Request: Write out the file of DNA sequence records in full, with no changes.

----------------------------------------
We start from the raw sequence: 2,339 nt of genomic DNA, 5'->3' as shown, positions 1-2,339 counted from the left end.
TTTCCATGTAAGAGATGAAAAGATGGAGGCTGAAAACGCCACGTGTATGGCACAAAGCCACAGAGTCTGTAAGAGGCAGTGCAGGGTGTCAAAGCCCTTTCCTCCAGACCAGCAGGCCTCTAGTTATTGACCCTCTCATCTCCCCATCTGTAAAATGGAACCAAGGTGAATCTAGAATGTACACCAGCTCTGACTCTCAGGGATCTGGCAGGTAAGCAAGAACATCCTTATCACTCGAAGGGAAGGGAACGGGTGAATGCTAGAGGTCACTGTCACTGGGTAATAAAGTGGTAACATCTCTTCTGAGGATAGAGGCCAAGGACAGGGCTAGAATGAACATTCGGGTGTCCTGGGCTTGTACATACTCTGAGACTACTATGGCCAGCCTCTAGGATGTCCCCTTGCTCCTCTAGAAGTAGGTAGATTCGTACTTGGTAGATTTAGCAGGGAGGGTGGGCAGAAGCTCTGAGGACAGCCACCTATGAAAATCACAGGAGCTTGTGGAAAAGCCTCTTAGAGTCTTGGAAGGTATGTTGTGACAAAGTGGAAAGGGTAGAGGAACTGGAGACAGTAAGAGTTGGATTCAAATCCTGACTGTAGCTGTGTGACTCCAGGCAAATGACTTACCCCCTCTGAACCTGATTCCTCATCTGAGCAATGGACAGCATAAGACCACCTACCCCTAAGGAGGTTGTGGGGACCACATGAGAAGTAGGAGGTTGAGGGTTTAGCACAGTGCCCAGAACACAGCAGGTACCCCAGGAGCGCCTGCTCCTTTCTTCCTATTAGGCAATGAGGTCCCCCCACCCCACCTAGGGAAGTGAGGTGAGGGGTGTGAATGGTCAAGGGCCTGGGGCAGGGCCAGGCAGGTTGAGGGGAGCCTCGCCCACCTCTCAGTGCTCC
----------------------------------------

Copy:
We start from the raw sequence: 2,339 nt of genomic DNA, 5'->3' as shown, positions 1-2,339 counted from the left end.
TTTCCATGTAAGAGATGAAAAGATGGAGGCTGAAAACGCCACGTGTATGGCACAAAGCCACAGAGTCTGTAAGAGGCAGTGCAGGGTGTCAAAGCCCTTTCCTCCAGACCAGCAGGCCTCTAGTTATTGACCCTCTCATCTCCCCATCTGTAAAATGGAACCAAGGTGAATCTAGAATGTACACCAGCTCTGACTCTCAGGGATCTGGCAGGTAAGCAAGAACATCCTTATCACTCGAAGGGAAGGGAACGGGTGAATGCTAGAGGTCACTGTCACTGGGTAATAAAGTGGTAACATCTCTTCTGAGGATAGAGGCCAAGGACAGGGCTAGAATGAACATTCGGGTGTCCTGGGCTTGTACATACTCTGAGACTACTATGGCCAGCCTCTAGGATGTCCCCTTGCTCCTCTAGAAGTAGGTAGATTCGTACTTGGTAGATTTAGCAGGGAGGGTGGGCAGAAGCTCTGAGGACAGCCACCTATGAAAATCACAGGAGCTTGTGGAAAAGCCTCTTAGAGTCTTGGAAGGTATGTTGTGACAAAGTGGAAAGGGTAGAGGAACTGGAGACAGTAAGAGTTGGATTCAAATCCTGACTGTAGCTGTGTGACTCCAGGCAAATGACTTACCCCCTCTGAACCTGATTCCTCATCTGAGCAATGGACAGCATAAGACCACCTACCCCTAAGGAGGTTGTGGGGACCACATGAGAAGTAGGAGGTTGAGGGTTTAGCACAGTGCCCAGAACACAGCAGGTACCCCAGGAGCGCCTGCTCCTTTCTTCCTATTAGGCAATGAGGTCCCCCCACCCCACCTAGGGAAGTGAGGTGAGGGGTGTGAATGGTCAAGGGCCTGGGGCAGGGCCAGGCAGGTTGAGGGGAGCCTCGCCCACCTCTCAGTGCTCC